Minnesota’s Hidden Springs


We’ve all heard the recommendations: hydrate with eight glasses of water a day, drink half your body weight in water, if you’re running to the bathroom every five seconds, it’s working. Maybe not the last one, but I am trying to up my water intake and wean myself off soda. I now have a water bottle hermetically sealed to me at all times and I’ve even taken drastic action so far as to have a “pop-off” contest with a coworker to see who can go the longest without drinking soda. We have yet to determine the prize for the winner.

In an attempt to ease the transition to simply water, I’ve stocked up on an obscene amount of flavored water. But before I become completely addicted to LaCroix, I need a long-term plan. This is how I discovered the fresh, natural springs tucked away throughout the cities. Filling up at these springs feels like I’m embarking on a mini adventure. It certainly has turned drinking water from a mandatory chore into a mindful and relaxing retreat.

Fredrick-Miller Spring

9995 Spring Road, Eden Prairie

Nestled on the edge of the Richard T. Anderson Conservation Area in Eden Prairie, you’ll find the Fredrick-Miller Spring. Spring water flows from the spigot all year long attracting a steady stream of visitors with water jugs in hand. Yes, even during the freezing winter months! You’re able to drive up and park right next to the spring to fill up as many containers as you like for free. Surrounded by nature and with the sound of rushing water, filling up my spring water has become a peaceful reprieve from the daily hustle. Not to mention the water tastes delicious.

This spring has been providing fresh water for over a century. Back in 1890, William Fredrick channeled the spring water and piped the water to the surface for the public’s use. Aside from a few improvements over the years, the spring looks much like it did a century ago.

The city of Eden Prairie tests the spring water regularly and has deemed the water safe to drink. The spring water is free from fluoride and other treatments found in the city’s tap water. And maybe that’s why it tastes so good. Cool, crisp, and clean. Definitely no extra fruit flavoring necessary.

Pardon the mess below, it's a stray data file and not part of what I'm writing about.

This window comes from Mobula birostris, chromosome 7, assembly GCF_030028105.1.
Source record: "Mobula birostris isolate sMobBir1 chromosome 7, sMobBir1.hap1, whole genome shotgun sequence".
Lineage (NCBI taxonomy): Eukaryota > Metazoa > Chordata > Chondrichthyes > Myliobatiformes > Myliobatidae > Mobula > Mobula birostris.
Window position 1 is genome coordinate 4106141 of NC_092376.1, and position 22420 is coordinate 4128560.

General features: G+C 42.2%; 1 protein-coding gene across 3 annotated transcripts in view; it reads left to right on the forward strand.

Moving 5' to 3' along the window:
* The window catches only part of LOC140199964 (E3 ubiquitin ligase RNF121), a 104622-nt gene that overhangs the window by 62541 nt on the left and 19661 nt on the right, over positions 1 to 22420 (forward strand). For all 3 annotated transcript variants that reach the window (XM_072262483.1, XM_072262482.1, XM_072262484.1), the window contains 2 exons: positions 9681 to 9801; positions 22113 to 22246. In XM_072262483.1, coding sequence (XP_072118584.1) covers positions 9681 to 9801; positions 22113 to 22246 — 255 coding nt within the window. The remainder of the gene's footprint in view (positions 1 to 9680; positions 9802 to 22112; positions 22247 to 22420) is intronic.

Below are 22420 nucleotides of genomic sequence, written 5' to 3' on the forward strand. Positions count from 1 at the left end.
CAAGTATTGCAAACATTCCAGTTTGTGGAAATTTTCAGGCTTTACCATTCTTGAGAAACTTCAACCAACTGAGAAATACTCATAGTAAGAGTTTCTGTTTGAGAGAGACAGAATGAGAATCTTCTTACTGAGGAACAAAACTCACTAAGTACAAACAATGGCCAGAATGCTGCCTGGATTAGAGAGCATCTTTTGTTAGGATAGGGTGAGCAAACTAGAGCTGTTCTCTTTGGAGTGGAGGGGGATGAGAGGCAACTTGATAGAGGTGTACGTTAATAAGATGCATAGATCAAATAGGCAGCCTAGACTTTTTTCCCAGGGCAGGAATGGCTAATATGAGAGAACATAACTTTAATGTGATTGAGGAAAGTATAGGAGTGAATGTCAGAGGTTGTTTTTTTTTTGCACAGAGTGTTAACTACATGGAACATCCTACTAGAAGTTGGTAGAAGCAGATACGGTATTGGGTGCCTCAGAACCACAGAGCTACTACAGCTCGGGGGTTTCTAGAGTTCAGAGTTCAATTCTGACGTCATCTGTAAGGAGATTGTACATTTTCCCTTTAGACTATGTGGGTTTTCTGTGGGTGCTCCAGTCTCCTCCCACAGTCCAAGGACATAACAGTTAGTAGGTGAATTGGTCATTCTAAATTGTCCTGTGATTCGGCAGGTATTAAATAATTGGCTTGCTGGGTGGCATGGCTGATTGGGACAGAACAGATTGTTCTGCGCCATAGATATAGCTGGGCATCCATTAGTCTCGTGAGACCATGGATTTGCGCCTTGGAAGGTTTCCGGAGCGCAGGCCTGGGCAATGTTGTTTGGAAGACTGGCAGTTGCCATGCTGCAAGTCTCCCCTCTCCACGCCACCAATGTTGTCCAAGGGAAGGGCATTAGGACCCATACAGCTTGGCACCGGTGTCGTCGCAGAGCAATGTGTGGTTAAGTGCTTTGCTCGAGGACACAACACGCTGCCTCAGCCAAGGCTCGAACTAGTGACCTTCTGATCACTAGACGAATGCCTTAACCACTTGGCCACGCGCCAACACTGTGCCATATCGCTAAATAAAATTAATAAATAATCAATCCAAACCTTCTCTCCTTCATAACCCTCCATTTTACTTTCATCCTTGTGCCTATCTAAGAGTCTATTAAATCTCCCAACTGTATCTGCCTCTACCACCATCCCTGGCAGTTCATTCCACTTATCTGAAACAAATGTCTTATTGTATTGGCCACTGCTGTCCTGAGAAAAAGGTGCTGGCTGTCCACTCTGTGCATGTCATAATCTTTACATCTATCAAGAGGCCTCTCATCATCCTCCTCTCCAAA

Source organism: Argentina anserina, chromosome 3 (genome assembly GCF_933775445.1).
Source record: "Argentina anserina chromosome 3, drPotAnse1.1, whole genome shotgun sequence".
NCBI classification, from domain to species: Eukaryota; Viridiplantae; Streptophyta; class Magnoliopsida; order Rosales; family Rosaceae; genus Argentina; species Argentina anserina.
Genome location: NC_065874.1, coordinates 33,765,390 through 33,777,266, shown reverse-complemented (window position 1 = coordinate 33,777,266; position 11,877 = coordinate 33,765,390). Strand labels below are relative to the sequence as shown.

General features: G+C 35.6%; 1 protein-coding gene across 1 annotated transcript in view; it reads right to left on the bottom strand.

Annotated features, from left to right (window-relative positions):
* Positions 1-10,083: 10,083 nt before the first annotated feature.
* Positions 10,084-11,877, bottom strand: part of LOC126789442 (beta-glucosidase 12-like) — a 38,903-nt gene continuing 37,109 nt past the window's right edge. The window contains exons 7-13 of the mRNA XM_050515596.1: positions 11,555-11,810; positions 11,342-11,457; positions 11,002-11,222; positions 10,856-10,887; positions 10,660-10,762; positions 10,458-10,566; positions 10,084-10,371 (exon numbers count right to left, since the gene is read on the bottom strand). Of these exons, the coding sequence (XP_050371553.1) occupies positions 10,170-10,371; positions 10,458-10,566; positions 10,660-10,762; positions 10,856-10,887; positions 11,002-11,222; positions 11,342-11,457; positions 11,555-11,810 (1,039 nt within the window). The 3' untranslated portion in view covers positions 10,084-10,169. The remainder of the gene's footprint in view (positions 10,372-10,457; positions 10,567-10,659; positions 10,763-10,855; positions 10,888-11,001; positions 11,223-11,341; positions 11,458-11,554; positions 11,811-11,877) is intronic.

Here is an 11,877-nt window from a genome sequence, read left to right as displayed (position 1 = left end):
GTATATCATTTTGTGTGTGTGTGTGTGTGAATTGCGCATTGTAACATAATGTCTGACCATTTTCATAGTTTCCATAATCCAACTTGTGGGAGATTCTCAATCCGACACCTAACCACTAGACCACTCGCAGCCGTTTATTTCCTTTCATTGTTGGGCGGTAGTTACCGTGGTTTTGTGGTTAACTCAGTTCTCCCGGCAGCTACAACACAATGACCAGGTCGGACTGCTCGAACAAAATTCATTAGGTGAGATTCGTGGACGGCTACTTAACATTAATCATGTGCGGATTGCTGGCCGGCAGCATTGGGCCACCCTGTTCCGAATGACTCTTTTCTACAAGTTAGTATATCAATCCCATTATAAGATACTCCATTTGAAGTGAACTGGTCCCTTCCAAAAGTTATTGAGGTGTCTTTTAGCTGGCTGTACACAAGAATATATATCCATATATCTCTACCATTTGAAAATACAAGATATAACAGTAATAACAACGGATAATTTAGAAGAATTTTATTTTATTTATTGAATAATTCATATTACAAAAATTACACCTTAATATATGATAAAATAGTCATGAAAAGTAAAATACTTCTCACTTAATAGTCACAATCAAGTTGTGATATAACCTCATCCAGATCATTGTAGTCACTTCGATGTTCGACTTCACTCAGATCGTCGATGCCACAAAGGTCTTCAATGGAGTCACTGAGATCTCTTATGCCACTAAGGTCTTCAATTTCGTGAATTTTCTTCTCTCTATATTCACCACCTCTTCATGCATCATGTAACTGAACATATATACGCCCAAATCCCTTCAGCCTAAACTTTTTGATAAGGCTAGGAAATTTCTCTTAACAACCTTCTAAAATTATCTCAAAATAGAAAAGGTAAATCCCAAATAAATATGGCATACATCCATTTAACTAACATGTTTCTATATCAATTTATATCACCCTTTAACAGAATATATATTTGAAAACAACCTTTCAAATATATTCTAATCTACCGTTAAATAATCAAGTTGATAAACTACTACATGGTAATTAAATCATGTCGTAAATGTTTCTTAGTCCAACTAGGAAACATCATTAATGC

Dickinson Spring

Highway 55, Rockford

A little further from the cities you’ll find Dickinson Spring just off Highway 55 between Buffalo and Rockford. This unassuming stop alongside the road draws in a constant flow of visitors that swear by this water. Named after the nearby ghost town of Dickinson, this artesian well was originally dug back in 1916 by farmer Thomas Dixon. The well dried up during a drought in 1934 but was rediscovered four years later when building the highway and has quenched the public’s thirst since.

The water flows naturally from deep underground and through pressure, rises to the surface without the need of a pump. Cold, pure, and delicious-tasting, this water is also free from treatments like fluoride and chlorine and is safe to drink. Because of its frequent visitors and popularity, the Minnesota Health Department monitors and tests the water for bacteria, nitrates, and other contaminants regularly. The water is free of charge and flows all year round. Pack your car full of water jugs and head out on a mini excursion. Dickinson Spring is well worth the trip.

The Drink

888 West 7th St., St. Paul

Hidden in the heart of St. Paul, lies a truly ancient water source. Right below St. Paul’s Historic Schmidt Brewery is the Mount Simon-Hinckley aquifer that holds a repository of pure, ancient, glacial water. The water sourced from the aquifer reaches 1,100 feet below the surface and is more than 30,000 years old. Woolly mammoths were roaming the Earth then. This pristine glacial water is untreated, unpolluted, and safe to drink. The older the water, the less likely it is to contain modern pollutants.

The ancient meets modern when you fill up your water at The Drink with vending machines dispensing the glacial water at just $1 a gallon. They are open twenty-four hours a day, all year long and accept cash, Visa/Mastercard, and Apple Pay. I always look forward to the pilgrimage to fill my water up at the Drink. Drinking from an ancient 30,000 year old source feels like quite a special treat.

These hidden springs have made my water goals easy to achieve. Not only does the water from these springs taste cold, clean, and delicious, but each time I go fill up, it feels like a little adventure.

Read next: 5 waterfalls within a 90 minute drive of the Twin Cities